“This is one of the first cases to be decided by the second circuit and you’ll have high level guidance for how these works will be treated that gets into what is art and what isn’t,” said Cole Schotz intellectual property attorney David Gold, who is not involved in the case but is tracking the decision. “The higher up it gets the more powerful it becomes.”

Meanwhile, the size of the district court’s judgment could make developers skittish about letting artists create work on private property in the first place.

“The unintended consequence will be that landowners will no longer make their properties accessible to aerosol artists, at least without clear terms as to their rights to remove or destroy the work at their sole and absolute discretion,” Gold added.

If landlords don’t take the risk of allowing artists to paint on their walls, that means fewer opportunities for artists to gain exposure.

“I’m not sure if artists see the darker ramifications of lost opportunities because some non-professional landlord who may have been open to having new artworks on their properties previously will simply say no,” said Steve Harrington, whose Brooklyn Street Art blog connects artists with opportunities to paint walls throughout the city. The decision may ultimately make developers formalize their relationships with artists in all mediums, which is what artists have been craving anyway.

“You can’t as a developer benefit from someone’s art, create an attractive and interesting location, and then deny the value of the artwork,” Vara said. “And you can’t benefit and denigrate the very thing that brings value to that piece.”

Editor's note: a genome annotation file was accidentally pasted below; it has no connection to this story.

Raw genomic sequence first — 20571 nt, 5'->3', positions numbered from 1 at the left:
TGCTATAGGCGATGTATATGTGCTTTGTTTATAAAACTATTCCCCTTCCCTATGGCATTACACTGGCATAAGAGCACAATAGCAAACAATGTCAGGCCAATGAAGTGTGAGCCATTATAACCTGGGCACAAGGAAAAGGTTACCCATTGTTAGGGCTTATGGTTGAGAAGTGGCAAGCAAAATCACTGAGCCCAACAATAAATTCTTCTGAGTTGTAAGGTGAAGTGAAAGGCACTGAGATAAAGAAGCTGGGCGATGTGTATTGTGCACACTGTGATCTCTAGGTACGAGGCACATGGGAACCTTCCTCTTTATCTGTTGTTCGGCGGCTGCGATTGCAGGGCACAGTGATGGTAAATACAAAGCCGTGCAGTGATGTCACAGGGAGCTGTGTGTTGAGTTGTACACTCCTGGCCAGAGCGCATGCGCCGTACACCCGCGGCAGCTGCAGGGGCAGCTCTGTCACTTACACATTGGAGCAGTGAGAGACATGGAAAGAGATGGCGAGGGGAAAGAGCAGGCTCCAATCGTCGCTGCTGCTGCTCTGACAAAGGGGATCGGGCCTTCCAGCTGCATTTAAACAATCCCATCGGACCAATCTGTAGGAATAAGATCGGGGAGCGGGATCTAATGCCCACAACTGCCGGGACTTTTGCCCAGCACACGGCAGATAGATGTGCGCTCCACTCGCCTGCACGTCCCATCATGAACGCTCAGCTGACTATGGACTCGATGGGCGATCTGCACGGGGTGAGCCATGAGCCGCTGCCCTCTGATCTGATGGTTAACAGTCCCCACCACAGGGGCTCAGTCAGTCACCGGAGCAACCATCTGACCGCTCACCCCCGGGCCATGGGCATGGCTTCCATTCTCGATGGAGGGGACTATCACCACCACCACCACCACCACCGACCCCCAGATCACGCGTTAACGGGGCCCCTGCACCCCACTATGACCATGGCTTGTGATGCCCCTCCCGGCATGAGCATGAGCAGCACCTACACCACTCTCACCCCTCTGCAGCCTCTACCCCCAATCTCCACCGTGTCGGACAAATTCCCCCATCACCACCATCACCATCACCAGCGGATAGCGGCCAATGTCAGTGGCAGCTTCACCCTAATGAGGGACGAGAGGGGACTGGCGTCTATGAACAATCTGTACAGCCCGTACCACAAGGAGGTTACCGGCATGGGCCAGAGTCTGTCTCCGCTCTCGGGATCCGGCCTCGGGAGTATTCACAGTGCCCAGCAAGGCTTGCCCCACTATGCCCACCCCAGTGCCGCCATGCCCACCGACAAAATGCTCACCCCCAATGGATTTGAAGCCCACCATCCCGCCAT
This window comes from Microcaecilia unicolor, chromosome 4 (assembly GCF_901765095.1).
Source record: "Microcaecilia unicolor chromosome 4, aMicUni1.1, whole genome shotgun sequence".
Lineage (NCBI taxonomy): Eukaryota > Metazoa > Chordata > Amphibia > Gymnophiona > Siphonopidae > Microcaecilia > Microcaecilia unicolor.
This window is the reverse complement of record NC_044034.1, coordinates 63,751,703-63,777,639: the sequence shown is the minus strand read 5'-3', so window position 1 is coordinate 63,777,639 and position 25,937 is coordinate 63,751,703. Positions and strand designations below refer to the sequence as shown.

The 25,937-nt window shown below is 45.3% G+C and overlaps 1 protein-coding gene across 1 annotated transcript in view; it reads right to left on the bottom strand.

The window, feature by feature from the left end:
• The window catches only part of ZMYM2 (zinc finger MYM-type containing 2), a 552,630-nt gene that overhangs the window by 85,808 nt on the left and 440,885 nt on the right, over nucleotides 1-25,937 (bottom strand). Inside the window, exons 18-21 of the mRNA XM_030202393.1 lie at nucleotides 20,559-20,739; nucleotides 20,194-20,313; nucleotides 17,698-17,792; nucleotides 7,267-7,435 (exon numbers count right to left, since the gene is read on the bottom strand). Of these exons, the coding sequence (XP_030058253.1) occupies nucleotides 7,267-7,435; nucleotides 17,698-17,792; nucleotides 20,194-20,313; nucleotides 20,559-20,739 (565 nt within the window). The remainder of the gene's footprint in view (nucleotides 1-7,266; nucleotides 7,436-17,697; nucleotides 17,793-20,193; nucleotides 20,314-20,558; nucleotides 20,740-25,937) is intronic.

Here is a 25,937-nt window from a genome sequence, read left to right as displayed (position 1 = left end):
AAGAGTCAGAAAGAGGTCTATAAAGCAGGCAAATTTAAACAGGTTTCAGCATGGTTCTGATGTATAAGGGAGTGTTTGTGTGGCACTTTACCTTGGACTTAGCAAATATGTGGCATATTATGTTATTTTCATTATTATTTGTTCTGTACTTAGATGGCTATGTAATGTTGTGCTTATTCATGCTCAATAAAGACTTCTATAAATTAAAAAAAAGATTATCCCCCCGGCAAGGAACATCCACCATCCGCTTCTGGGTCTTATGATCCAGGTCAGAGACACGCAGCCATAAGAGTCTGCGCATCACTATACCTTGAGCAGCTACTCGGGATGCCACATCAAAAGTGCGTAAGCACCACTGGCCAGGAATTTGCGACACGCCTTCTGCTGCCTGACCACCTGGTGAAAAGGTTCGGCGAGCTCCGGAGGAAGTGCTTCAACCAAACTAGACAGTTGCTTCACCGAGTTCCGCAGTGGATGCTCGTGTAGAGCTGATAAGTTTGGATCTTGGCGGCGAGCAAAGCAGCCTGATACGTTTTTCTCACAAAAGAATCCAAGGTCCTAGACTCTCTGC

Harrington and others thinks that savvy developers who want to work with artists will end up including a clause in their contracts to ensure they won’t get in trouble if they decide to remove a mural or sell the building to another owner.

“That’s kind of the lesson that’s learned from this,” he said. “The artists wanted to be notified, be included in the conversation in any way.”

Flageul favors tighter contracts so that artists and developers know what arrangement they have upfront. She and her cohort of artists have had fruitful partnerships with other developers in the city, including Related Companies at Hudson Yards. A Related spokeswoman did not return messages about the case or the arrangement.

“There are more cases of collaborations between curators and artists and developers where it will never end in federal court because there is mutual respect,” she said. “If landlords are shy or scared to work with artists based on this case maybe they never wanted to work with artists for the right reasons.”